Publication: Sharing Power : Lessons Learned from the Reform and Privatization of Moldova's Electricity Sector
Van den Berg, Katelijn
This study answers two questions about power sector reform in Moldova. First, did reform affect the poor and the non-poor differently? Second, are household consumption patterns different for private and public distribution networks? The study concludes that reforms have not disproportionately affected the poor. The gap in electricity consumption between poor and non-poor is closing, as a result of improvements in the supply of electricity, particularly in rural areas, and the significant growth in income over the past four years. Moldova's residential electricity consumption remains exceptionally low and is probably highly inelastic, especially for the very poor. This implies that unless they are accompanied by increases in income, future tariff increases could create large potential consumer welfare losses-as well as large revenue gains for the utility. It also implies that there may be room for substantial welfare gains by helping households better manage their electricity expenditures. Measures to do so could include introducing prepayment swipe cards for meters, in order to reduce both the costs and anxiety associated with disconnections; encouraging the poor to use more energy-efficient refrigeration and lighting technologies, through vouchers or other similar programs; and having the public sector defray the cost of extending access to clean, inexpensive gas in small towns where people rely on electricity for heating, if it can be done in a way that limits the financial liabilities for the government.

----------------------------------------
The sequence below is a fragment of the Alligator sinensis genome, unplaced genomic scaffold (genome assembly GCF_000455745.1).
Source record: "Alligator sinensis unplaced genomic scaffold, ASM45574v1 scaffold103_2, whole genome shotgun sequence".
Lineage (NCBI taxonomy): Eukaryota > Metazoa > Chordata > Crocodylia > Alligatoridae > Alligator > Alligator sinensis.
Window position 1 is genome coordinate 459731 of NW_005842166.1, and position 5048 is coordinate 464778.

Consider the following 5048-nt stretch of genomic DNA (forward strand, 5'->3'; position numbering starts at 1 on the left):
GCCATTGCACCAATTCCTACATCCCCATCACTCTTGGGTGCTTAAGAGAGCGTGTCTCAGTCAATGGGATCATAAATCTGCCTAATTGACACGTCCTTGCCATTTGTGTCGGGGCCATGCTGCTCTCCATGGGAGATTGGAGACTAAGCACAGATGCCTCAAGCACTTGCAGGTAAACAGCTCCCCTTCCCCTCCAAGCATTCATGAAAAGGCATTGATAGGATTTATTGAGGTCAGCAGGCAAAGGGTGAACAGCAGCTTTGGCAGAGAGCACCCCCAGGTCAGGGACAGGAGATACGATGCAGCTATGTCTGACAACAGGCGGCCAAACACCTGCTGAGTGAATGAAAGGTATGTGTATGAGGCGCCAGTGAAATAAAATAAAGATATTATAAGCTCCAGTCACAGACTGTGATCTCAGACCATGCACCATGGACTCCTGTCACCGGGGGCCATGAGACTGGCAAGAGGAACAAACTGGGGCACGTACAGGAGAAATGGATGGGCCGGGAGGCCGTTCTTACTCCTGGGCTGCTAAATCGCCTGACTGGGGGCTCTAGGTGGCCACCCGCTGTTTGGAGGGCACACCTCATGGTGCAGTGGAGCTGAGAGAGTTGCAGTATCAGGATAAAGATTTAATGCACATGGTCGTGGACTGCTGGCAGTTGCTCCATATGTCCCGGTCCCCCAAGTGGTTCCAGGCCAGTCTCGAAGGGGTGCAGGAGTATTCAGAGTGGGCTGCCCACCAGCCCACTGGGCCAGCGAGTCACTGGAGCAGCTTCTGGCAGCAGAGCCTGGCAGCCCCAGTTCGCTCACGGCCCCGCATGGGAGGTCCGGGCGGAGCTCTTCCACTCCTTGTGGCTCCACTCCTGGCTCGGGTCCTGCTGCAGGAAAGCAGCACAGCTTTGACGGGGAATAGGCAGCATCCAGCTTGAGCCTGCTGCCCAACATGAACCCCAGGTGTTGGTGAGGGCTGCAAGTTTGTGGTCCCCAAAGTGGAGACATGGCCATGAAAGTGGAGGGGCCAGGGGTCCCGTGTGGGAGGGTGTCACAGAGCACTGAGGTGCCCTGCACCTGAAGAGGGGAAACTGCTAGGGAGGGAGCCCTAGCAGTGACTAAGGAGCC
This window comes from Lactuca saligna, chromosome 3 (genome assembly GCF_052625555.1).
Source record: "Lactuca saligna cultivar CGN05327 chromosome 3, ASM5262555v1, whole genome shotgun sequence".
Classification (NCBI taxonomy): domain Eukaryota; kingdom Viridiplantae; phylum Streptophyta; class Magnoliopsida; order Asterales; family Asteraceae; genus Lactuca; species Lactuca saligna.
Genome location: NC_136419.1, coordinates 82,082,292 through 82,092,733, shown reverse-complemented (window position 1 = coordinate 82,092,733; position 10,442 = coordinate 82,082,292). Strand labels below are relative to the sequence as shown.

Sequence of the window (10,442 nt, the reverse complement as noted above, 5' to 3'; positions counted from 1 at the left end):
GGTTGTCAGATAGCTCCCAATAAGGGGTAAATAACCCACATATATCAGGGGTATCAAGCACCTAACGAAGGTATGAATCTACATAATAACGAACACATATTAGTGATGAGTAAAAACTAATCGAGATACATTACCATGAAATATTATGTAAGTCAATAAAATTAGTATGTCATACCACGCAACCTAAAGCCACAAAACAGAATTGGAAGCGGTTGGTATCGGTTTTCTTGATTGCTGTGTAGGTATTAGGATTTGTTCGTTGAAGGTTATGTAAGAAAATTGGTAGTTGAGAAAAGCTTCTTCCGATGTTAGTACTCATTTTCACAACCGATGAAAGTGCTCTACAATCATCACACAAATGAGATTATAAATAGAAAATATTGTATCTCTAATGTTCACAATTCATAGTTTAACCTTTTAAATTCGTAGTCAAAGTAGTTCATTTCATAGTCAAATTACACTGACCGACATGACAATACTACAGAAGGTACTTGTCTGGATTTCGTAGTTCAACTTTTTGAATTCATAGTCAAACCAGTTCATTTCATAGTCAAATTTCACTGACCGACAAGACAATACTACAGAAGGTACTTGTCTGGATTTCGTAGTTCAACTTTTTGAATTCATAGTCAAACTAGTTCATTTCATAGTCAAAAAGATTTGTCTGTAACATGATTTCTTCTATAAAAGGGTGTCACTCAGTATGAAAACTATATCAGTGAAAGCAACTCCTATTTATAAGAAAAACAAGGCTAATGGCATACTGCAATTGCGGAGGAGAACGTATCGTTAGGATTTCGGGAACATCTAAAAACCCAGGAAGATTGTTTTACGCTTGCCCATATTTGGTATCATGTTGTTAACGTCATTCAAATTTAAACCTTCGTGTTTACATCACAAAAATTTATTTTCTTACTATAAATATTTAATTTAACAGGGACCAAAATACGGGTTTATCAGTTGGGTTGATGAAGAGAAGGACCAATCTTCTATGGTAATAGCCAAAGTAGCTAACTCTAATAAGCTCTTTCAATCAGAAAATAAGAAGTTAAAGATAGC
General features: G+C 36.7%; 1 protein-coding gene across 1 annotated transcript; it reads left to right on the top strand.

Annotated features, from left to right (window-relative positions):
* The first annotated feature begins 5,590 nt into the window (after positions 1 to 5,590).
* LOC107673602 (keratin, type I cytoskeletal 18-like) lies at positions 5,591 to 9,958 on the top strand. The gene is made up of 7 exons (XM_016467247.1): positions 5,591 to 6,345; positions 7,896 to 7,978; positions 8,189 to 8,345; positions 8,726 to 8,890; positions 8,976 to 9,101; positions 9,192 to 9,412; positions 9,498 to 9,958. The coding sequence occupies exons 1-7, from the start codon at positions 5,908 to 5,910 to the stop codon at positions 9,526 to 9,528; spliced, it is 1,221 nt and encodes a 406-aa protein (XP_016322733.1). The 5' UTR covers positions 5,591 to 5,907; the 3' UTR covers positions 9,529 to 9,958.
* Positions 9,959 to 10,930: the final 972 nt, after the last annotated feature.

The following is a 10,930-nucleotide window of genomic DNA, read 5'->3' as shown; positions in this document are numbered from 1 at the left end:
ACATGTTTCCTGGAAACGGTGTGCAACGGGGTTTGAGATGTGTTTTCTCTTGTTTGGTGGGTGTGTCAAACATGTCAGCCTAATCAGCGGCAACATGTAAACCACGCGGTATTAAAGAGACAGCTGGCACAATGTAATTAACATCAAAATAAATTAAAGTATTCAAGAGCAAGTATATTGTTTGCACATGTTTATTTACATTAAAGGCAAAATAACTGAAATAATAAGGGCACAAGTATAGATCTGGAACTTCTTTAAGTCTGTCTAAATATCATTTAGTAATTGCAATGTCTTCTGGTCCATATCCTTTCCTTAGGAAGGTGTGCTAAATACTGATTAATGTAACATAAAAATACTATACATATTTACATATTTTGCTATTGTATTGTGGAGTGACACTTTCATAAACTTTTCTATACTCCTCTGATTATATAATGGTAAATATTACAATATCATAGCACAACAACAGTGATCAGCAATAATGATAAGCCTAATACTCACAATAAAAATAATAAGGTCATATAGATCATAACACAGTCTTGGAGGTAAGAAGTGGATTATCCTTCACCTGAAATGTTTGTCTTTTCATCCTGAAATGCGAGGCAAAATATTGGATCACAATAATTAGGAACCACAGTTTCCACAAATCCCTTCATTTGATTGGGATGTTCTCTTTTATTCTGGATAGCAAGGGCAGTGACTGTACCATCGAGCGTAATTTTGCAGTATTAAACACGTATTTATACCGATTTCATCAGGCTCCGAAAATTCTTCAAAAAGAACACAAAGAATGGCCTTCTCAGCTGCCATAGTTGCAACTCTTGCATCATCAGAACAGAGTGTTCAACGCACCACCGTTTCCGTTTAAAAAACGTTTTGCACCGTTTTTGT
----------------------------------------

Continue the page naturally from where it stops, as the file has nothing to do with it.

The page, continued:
Link to Data Set
“Junge, Nils; Pushak, Taras; Lampietti, Julian; Dudwick, Nora; Van den Berg, Katelijn. 2004. Sharing Power : Lessons Learned from the Reform and Privatization of Moldova's Electricity Sector. © World Bank: Washington, DC. http://hdl.handle.net/10986/14489 License: CC BY 3.0 IGO.”